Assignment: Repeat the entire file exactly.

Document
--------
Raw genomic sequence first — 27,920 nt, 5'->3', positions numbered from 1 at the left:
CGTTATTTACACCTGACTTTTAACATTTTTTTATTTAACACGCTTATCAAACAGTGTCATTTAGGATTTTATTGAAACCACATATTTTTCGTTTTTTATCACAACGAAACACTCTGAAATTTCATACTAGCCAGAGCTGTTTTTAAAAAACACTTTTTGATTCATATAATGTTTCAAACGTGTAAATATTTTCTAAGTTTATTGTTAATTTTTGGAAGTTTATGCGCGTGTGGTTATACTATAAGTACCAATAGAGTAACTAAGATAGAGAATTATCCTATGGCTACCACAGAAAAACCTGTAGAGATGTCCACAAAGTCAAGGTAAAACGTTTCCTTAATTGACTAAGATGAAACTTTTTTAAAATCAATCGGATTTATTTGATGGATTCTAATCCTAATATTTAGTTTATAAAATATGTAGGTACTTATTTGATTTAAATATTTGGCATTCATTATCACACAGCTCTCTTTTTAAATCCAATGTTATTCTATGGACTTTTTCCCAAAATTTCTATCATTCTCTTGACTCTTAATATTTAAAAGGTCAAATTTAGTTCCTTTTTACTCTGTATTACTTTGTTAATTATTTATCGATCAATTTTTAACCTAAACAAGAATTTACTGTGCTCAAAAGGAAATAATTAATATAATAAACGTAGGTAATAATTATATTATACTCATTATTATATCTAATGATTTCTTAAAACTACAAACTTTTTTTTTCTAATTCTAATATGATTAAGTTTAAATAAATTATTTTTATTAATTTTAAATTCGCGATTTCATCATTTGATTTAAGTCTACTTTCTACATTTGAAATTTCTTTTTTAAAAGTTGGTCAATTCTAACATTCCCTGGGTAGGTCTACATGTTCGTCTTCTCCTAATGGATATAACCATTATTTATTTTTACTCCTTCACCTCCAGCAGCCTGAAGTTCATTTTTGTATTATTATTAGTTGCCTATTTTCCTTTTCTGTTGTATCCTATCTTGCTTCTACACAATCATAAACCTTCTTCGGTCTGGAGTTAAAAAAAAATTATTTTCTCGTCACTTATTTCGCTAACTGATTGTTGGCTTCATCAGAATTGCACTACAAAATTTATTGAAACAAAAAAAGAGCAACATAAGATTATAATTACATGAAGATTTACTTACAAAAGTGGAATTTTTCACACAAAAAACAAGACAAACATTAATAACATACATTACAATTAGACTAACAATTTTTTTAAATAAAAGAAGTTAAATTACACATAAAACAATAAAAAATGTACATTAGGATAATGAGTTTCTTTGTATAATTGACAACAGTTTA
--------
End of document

Raw genomic sequence first — 27,920 nt, 5'->3', positions numbered from 1 at the left:
CGTTATTTACACCTGACTTTTAACATTTTTTTATTTAACACGCTTATCAAACAGTGTCATTTAGGATTTTATTGAAACCACATATTTTTCGTTTTTTATCACAACGAAACACTCTGAAATTTCATACTAGCCAGAGCTGTTTTTAAAAAACACTTTTTGATTCATATAATGTTTCAAACGTGTAAATATTTTCTAAGTTTATTGTTAATTTTTGGAAGTTTATGCGCGTGTGGTTATACTATAAGTACCAATAGAGTAACTAAGATAGAGAATTATCCTATGGCTACCACAGAAAAACCTGTAGAGATGTCCACAAAGTCAAGGTAAAACGTTTCCTTAATTGACTAAGATGAAACTTTTTTAAAATCAATCGGATTTATTTGATGGATTCTAATCCTAATATTTAGTTTATAAAATATGTAGGTACTTATTTGATTTAAATATTTGGCATTCATTATCACACAGCTCTCTTTTTAAATCCAATGTTATTCTATGGACTTTTTCCCAAAATTTCTATCATTCTCTTGACTCTTAATATTTAAAAGGTCAAATTTAGTTCCTTTTTACTCTGTATTACTTTGTTAATTATTTATCGATCAATTTTTAACCTAAACAAGAATTTACTGTGCTCAAAAGGAAATAATTAATATAATAAACGTAGGTAATAATTATATTATACTCATTATTATATCTAATGATTTCTTAAAACTACAAACTTTTTTTTTCTAATTCTAATATGATTAAGTTTAAATAAATTATTTTTATTAATTTTAAATTCGCGATTTCATCATTTGATTTAAGTCTACTTTCTACATTTGAAATTTCTTTTTTAAAAGTTGGTCAATTCTAACATTCCCTGGGTAGGTCTACATGTTCGTCTTCTCCTAATGGATATAACCATTATTTATTTTTACTCCTTCACCTCCAGCAGCCTGAAGTTCATTTTTGTATTATTATTAGTTGCCTATTTTCCTTTTCTGTTGTATCCTATCTTGCTTCTACACAATCATAAACCTTCTTCGGTCTGGAGTTAAAAAAAAATTATTTTCTCGTCACTTATTTCGCTAACTGATTGTTGGCTTCATCAGAATTGCACTACAAAATTTATTGAAACAAAAAAAGAGCAACATAAGATTATAATTACATGAAGATTTACTTACAAAAGTGGAATTTTTCACACAAAAAACAAGACAAACATTAATAACATACATTACAATTAGACTAACAATTTTTTTAAATAAAAGAAGTTAAATTACACATAAAACAATAAAAAATGTACATTAGGATAATGAGTTTCTTTGTATAATTGACAACAGTTTA